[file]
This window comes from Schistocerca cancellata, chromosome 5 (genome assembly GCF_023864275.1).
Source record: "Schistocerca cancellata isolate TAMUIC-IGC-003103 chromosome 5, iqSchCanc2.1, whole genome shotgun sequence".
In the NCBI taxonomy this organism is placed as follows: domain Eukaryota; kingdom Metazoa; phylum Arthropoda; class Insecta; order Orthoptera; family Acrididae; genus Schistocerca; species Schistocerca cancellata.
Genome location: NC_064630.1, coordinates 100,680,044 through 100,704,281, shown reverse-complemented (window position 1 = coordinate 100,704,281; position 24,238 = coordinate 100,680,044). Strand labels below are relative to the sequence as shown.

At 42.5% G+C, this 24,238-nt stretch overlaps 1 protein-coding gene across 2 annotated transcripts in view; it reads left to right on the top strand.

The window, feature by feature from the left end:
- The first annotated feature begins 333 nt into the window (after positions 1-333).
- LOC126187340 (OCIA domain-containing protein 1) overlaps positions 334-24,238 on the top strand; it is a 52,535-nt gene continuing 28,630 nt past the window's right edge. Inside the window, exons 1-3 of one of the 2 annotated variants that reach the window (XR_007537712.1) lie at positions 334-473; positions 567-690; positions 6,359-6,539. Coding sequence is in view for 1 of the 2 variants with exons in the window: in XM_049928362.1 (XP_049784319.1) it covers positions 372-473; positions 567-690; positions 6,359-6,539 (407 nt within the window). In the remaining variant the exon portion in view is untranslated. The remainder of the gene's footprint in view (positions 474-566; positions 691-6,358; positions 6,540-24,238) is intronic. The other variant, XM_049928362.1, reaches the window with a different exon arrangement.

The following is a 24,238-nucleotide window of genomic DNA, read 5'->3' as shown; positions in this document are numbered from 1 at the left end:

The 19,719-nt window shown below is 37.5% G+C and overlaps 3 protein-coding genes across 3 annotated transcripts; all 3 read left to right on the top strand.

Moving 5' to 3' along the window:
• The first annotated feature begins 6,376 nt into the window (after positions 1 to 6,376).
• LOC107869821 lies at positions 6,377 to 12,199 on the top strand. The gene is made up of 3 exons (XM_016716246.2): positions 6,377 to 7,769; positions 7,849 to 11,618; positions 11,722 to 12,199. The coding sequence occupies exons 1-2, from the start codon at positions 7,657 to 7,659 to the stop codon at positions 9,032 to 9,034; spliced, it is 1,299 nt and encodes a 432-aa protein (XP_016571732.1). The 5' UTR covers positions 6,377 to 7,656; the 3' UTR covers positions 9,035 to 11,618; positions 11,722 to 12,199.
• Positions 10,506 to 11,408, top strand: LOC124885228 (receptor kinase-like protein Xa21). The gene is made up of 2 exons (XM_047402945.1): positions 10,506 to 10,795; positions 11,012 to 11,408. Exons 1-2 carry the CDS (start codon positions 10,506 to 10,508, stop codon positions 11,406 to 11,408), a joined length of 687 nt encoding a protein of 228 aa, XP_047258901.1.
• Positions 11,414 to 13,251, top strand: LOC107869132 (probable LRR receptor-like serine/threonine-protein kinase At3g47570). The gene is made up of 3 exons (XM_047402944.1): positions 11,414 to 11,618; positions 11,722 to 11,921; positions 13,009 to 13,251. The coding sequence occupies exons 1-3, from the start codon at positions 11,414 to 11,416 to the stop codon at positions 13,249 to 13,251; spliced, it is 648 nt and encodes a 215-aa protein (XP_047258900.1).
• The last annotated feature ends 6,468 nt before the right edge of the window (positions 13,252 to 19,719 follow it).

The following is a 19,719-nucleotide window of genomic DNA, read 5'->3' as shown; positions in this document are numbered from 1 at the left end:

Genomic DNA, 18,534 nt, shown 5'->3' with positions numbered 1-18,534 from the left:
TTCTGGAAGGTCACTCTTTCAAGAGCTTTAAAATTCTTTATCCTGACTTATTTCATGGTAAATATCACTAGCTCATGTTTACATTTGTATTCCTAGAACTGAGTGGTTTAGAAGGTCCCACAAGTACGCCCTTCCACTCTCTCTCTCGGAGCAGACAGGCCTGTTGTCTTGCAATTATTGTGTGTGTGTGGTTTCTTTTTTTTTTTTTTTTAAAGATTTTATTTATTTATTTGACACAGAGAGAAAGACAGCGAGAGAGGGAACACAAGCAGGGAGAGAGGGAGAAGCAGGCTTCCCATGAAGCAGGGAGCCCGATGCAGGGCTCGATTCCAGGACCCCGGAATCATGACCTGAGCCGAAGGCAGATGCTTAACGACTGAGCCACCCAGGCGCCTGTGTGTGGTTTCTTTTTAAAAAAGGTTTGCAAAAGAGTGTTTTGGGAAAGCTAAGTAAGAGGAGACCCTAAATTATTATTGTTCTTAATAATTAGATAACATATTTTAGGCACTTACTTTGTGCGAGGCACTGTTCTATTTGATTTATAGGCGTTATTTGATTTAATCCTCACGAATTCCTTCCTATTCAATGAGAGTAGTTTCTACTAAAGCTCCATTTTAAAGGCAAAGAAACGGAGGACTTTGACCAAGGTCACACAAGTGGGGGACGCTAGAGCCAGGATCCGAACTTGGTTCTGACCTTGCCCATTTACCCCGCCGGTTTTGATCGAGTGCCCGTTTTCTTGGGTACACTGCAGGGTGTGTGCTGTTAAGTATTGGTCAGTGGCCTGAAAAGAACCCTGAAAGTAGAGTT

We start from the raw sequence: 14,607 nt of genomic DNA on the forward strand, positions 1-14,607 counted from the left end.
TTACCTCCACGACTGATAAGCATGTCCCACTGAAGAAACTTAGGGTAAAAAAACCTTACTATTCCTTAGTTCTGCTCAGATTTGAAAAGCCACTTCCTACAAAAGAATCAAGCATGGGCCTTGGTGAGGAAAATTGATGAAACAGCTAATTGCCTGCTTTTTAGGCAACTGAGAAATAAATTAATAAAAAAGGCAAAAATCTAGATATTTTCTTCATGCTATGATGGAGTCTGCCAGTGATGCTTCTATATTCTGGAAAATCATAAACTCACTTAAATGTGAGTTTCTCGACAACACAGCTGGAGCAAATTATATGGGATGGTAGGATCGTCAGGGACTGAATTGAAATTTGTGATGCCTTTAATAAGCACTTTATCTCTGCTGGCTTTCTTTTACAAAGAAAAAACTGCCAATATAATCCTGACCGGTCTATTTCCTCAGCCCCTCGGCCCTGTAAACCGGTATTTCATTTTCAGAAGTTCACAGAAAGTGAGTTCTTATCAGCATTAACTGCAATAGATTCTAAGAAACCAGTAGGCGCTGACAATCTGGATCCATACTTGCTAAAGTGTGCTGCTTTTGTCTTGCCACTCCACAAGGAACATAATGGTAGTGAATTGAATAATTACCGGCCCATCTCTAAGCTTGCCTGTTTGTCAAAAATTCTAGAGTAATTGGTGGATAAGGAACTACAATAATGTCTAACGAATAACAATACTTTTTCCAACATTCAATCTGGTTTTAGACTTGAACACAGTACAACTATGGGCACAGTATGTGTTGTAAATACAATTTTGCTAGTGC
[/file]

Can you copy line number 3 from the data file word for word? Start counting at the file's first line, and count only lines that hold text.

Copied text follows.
In the NCBI taxonomy this organism is placed as follows: domain Eukaryota; kingdom Metazoa; phylum Arthropoda; class Insecta; order Orthoptera; family Acrididae; genus Schistocerca; species Schistocerca cancellata.